Thursday, December 16, 2010

Tampa mayoral candidates weigh in on police car chase policy

Posted by on Thu, Dec 16, 2010 at 9:00 AM

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Debate season amongst all of the mayoral candidates running in Tampa's March 1 election will heat up next month, and certainly questions about the Tampa Police Department will be part of those forums.

But citizens can learn where the candidates stand on some of the issues that concern members of the TPD right now, as the Tampa Police Benevolent Association has published the responses to questionnaires that it issued to all of the candidates as the PBA votes today on who they will endorse in the mayoral race.

Of all the questions on the form (which can be accessed by going to the PBA's website), the one we were curious to see responses to was to Tampa's car chase policy, which former Mayor Dick Greco reinstated back in May of 1995, after winning office two months earlier.  That policy allowed officer to give chase even for non-violent property crimes that include burglary and auto theft.  But it has become  controversial at times, especially after  there have been fatalities involved in chasing after stolen cars. The PBA writes in their background information before asking the question in the survey that policy has been scaled back somewhat,  so that the police can only give chase after a pursued vehicle has committed or attempted to commit a forcible felony or any burglary - which still means however that it can still give chase for a non-violent episode.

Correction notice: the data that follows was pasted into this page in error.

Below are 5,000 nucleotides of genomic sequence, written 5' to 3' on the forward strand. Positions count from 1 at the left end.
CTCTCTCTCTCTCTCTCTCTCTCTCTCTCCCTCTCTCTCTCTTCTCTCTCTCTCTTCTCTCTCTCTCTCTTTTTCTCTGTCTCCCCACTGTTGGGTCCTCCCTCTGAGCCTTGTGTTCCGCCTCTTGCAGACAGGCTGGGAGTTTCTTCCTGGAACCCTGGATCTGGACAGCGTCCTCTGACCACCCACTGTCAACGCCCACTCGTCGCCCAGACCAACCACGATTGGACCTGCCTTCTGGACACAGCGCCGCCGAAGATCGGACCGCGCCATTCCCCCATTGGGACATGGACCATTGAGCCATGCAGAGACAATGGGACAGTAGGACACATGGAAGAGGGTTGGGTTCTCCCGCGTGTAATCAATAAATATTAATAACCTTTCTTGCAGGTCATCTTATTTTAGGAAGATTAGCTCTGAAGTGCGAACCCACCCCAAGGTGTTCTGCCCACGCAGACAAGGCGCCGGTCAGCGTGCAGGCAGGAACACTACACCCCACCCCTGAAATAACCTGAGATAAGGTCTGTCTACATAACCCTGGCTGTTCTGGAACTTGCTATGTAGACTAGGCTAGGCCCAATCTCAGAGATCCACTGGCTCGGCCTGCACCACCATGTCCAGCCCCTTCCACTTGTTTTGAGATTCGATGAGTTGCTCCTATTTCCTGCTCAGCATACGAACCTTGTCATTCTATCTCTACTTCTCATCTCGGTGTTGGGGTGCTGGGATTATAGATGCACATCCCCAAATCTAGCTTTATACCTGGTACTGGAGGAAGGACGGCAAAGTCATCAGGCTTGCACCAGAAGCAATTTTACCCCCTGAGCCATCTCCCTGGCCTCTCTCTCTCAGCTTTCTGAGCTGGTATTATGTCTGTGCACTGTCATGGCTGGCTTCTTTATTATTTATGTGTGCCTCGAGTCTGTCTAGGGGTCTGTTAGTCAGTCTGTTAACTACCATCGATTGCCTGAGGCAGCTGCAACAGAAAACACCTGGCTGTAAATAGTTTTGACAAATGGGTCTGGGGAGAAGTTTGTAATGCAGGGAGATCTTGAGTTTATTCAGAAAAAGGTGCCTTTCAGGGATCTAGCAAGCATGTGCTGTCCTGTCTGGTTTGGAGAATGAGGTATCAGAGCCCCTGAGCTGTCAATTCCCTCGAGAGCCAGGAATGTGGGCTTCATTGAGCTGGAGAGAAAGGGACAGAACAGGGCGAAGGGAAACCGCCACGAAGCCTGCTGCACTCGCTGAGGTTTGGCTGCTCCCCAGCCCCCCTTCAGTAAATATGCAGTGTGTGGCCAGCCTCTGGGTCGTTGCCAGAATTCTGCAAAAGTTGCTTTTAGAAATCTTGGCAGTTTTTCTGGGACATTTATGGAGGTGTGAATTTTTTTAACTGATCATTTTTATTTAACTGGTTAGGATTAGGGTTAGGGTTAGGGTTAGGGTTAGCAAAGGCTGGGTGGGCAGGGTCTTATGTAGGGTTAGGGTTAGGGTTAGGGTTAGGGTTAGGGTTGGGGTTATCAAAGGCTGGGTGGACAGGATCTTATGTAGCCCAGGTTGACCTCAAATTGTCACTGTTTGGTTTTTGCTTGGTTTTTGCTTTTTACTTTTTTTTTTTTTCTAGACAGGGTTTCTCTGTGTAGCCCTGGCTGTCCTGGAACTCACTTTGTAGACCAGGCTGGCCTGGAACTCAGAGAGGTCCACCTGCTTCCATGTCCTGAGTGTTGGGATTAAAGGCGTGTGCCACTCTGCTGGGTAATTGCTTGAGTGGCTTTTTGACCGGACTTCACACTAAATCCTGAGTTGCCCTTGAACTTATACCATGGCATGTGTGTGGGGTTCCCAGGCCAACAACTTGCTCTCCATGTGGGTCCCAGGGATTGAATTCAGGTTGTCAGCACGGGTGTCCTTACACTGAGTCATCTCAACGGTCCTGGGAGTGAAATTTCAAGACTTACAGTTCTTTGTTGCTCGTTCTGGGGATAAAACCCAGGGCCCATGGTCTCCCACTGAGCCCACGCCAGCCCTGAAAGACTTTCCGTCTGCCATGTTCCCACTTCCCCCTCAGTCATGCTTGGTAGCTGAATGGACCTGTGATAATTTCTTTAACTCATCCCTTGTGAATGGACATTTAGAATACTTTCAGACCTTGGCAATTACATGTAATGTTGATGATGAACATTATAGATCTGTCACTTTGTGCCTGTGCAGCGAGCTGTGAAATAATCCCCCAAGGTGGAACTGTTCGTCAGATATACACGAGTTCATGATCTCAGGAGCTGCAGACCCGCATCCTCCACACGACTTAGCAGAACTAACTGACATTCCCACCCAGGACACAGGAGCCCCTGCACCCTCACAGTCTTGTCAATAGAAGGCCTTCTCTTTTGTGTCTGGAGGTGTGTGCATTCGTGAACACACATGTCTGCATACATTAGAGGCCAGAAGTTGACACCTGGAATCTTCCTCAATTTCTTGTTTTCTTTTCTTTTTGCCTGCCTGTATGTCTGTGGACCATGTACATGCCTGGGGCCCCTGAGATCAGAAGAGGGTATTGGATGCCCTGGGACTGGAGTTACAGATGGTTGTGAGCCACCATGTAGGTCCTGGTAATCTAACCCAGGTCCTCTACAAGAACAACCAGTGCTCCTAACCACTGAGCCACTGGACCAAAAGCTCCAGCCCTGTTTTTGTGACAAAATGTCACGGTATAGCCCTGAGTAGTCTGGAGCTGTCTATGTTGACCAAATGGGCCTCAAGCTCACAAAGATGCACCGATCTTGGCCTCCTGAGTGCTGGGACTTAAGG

The question asked by the PBA was: Do you think the current vehicle pursuit policy is too restrictive or not restrictive enough, and would you make any changes to it?  Please explain.

Here are their responses:

Thomas Scott:  "The current policy reflects a balance between public safety and proper enforcement strategies.  Any change to the policy would create a need for officer re-training and could possibly cause a potential reduction in the trust and confidence of everyday citizens."

Marion Lewis: "Vehicle pursuits are a necessary evil, but must be restrictive for the safety of the public as well as the officers.  As such, I believe the current policy is acceptable."

Bob Buckhorn: "I have always supported an aggressive pursuit policy and will continue to do so as Mayor.

In fact, I was the only Councilmember who voted against a settlement offer by the Greco Administration to an individual who was killed after hitting a bus while fleeing from TPD."

Rose Ferlita: "The current pursuit policy appears to be sufficient.  However, I will discuss the policy further

with the Chief, the Legal Advisor and officers to determine its effectiveness and legality."

Dick Greco: " I have always supported an effective pursuit policy.  Any revisions of the policy must be

undertaken by the PBA, the TPD, and the Mayor’s office to reach a consensus."

Ed Turanchik: " I view chase policy as a function of risk vs. benefit.  I would trust the professional judgment

of our law enforcement professionals and risk managers to balance the two.  As a general

proposition, I view a strong chase policy as an important deterrent to crime."

The other candidate in the race, businessman Arthur Richardson, did not complete the survey, according to the Tampa PBA.

Earlier this year in St. Petersburg, Mayor Bill Foster liberalized that police department's car chase policy somewhat, allowing officers to chase anyone who commits a "forcible felony, " which added burglary to its list of crimes that can spark a high-speed chase.

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